We’ve all had those moments at the supermarket or shopping centre when our kids see something they want and they don’t let up until you buy it for them.
So, how do we deal with this sort of pressure without giving in? Derek McCormack, a principal specialist at raisingchildren.net.au knows all about dealing with pester power and offers some helpful hints to help parents cope with it.
Listen to Derek McCormack on Feed Play Love:
Have a strategy ready
Derek says it’s important to have a strategy at your fingertips to deal with those inevitable moments when kids are pestering for treats.
“Having a strategy will just make life easier in the short term and the long term,” he says. “And when it comes to pester power, as it gets called, it’s particularly helpful because it helps children know the ground rules as you’ve discussed that with them. And having your own personal strategy keeps your stress level down.”
This doesn’t have to be anything too formal or pre-planned, rather having a good sense of how to handle the situation, should it arise. Derek suggests firstly to consider their manners and how they actually asked. “For example, you might remember that when the pestering comes for a particular desire, you won’t give in until you’re happy with how that request has been made,” says Derek.
How you respond if you’re going to say no is also important.
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“If it is a no for your child that day, remember to acknowledge their disappointment,” says Derek. “That can help them learn things like empathy because you’re empathising with them even though it’s a no. It might be upsetting, but you’re acknowledging that yes it is disappointing, but maybe next time.”
Should we always say no?
As parents, it’s hard to say no all the time. In fact, it can be beneficial, on some occasions, to say yes and enjoy the moment or outing with our kids.
“The main thing to remember around yes or no is to have your child understand that it might be yes or no,” says Derek. “Both are possible and if it’s a yes then that’s something to be happy about. Celebrate. But if you both understand it could go either way and if you both understand and that tantrumming won’t really help in the situation, then that can help.”
But what happens if you’ve already said no before heading to the supermarket, and perhaps promised a treat later on, but still the pestering starts in aisle one and continues all the way through until the check-out?
The first thing is to remind your child about the chat you had earlier. “However, if the requests keep coming, it’s also fine to be a bit flexible as a parent and say, well how about we could have this treat now, but that might mean now that we don’t have that treat later,” he suggests. “So, you’re reshaping the deal that you had earlier.”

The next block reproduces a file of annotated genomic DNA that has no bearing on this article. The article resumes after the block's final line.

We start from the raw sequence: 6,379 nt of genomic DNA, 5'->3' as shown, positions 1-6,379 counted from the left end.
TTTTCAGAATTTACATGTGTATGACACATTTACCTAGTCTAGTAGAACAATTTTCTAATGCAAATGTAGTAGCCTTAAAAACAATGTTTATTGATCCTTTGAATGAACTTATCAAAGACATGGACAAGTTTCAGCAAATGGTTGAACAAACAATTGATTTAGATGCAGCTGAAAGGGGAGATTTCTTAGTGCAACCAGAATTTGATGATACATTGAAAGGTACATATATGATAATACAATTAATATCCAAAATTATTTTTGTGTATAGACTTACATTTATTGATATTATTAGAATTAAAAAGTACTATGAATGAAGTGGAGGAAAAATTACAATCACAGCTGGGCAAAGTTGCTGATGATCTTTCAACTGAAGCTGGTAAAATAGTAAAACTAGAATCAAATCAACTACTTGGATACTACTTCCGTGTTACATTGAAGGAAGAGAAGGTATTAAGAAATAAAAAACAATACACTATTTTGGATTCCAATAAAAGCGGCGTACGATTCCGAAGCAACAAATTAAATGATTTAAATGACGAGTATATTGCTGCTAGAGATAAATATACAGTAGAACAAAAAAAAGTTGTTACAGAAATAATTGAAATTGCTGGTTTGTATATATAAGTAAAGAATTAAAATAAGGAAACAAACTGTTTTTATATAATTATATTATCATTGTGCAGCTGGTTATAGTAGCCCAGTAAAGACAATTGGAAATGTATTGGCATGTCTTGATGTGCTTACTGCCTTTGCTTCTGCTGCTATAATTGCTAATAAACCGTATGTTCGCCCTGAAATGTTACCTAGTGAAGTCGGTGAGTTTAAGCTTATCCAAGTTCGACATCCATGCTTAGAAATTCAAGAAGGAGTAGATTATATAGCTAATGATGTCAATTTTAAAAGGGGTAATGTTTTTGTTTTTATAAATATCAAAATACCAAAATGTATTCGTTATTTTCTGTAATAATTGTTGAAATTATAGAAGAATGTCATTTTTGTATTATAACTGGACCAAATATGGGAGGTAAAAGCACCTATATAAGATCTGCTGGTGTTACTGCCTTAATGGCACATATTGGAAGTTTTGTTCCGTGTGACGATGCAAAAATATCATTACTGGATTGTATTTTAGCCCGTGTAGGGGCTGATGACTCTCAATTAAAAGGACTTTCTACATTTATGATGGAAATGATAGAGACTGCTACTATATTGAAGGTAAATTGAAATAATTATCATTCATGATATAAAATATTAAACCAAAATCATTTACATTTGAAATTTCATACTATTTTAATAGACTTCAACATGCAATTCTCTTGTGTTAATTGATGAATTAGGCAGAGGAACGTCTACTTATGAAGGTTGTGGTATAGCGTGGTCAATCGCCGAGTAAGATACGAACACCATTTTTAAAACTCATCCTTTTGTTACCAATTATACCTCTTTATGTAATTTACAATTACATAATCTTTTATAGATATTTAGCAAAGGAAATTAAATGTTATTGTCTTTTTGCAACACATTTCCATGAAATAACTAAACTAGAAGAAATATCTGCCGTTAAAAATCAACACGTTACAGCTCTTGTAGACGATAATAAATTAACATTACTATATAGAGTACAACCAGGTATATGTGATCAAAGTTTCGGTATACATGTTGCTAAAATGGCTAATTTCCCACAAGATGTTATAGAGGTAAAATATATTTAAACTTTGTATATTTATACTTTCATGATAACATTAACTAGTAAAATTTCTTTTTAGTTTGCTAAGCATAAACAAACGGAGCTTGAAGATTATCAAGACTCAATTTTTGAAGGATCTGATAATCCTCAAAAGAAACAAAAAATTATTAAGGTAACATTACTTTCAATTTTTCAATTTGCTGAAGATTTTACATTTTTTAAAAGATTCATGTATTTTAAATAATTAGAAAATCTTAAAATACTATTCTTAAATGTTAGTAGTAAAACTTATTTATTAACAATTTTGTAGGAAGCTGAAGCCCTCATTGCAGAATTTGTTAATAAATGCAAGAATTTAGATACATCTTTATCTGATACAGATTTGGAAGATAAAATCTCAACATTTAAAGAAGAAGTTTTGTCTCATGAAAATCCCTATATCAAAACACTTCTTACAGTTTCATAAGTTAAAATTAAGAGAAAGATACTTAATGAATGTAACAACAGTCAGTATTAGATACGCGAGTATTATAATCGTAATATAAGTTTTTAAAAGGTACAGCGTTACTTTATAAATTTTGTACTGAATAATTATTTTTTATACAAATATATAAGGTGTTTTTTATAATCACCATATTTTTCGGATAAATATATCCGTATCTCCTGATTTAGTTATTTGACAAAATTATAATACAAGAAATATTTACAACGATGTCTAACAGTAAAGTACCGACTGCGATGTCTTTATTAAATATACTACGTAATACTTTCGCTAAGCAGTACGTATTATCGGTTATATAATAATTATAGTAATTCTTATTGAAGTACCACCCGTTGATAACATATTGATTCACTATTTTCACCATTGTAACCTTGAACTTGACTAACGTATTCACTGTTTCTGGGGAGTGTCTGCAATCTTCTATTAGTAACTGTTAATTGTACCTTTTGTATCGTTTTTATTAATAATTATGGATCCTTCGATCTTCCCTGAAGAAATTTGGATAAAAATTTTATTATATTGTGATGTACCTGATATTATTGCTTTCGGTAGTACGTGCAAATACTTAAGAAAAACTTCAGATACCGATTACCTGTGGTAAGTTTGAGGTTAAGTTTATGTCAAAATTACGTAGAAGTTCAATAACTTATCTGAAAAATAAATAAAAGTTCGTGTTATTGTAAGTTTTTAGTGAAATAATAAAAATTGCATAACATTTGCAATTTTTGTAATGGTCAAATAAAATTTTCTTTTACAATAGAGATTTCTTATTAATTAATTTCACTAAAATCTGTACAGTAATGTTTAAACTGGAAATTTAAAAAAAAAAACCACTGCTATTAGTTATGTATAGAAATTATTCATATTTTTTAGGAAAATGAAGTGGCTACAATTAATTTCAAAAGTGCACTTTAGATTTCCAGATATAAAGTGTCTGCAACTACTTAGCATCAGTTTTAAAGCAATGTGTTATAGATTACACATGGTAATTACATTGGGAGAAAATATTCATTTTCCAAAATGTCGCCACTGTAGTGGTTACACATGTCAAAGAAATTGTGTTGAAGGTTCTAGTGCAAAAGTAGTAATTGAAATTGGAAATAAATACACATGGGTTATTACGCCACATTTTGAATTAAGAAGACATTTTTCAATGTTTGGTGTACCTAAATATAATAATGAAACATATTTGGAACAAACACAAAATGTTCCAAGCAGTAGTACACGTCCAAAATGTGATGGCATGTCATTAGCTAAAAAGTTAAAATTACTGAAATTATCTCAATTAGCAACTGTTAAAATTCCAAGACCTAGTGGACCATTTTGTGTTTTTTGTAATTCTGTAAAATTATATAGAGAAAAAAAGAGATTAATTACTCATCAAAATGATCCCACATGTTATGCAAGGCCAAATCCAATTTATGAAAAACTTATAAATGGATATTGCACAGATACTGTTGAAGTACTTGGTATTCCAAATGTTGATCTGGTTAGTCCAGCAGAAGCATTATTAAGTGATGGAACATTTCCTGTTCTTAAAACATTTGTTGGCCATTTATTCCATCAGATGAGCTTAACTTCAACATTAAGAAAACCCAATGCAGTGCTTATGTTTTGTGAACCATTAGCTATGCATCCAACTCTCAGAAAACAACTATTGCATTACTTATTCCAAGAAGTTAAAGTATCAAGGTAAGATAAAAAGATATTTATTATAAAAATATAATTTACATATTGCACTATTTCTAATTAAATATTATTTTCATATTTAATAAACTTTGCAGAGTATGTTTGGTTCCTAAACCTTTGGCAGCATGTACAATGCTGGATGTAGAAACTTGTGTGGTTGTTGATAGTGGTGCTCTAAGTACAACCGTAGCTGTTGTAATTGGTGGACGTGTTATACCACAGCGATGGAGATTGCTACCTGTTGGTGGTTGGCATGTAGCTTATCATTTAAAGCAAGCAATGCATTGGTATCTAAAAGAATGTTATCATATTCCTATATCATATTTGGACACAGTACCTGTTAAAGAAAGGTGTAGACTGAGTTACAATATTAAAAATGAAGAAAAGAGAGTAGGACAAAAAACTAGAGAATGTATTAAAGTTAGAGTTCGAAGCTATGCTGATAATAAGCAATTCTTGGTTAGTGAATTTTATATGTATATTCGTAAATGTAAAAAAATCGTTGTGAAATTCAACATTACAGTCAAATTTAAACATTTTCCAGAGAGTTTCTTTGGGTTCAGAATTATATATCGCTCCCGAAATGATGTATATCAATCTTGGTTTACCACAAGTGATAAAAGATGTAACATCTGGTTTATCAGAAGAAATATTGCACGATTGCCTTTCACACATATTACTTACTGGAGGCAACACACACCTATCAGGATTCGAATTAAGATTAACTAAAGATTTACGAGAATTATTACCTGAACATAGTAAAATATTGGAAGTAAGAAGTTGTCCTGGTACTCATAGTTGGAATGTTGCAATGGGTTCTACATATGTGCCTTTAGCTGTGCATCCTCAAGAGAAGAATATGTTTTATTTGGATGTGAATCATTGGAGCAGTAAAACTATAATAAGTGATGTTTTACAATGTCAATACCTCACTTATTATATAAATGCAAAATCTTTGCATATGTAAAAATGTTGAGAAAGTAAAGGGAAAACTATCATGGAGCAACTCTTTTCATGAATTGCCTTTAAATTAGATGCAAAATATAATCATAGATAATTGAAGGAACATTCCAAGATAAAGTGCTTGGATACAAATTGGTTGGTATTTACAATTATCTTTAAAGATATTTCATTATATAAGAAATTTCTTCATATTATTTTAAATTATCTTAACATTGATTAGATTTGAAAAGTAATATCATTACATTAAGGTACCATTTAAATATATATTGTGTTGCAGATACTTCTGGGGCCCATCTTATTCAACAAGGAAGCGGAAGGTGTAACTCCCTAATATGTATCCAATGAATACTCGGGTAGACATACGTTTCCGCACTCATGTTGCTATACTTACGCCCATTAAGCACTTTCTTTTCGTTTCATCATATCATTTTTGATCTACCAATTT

For Derek, the first option is generally better. “It shows you’re going to stick to your guns or you know that you’re going to have consistency when you’ve agreed on something earlier on,” says Derek. “But the second option on being flexible, sometimes it’s called for.”
Offer alternative treats
Some parents don’t like offering their kids sweet treats all the time so what’s the alternative?
“I know a lot of parents enjoy offering the child dried fruit, raisins and sweet treats which aren’t quite as processed as a little reward,” says Derek. “And exploring some of those more healthy natural food options can be good to have literally in the back pocket or in the tool kit for those moments when the child does seem to want something and you agree there isn’t going to be a purchased treat.”
Watch out for advertising
Derek advises being aware of the advertising around you and your child.
“Often the store is designed in a way to encourage the pestering, you have the brightly coloured candy and lollies at eye level for the child, so you might be conscious of that and try to avoid that getting too much in your child’s face,” says Derek. “Then more generally with advertising, there’s always TV and radio and even the Internet that’s promoting these treats all the time to children.”
Derek suggests discussing these techniques with your children so they too, can be more aware.
“It can be good to talk with your child about those things as well,” he says. “You know, in a sense helping your child get a little bit media savvy around what they’re seeing because it can help you have a conversation – ‘See how this is trying to make us buy this? See how this is trying to make us really want this lolly? Do you think it’s a good idea that we will have that all the time?’ You know, those conversations about ‘sometimes’ foods.”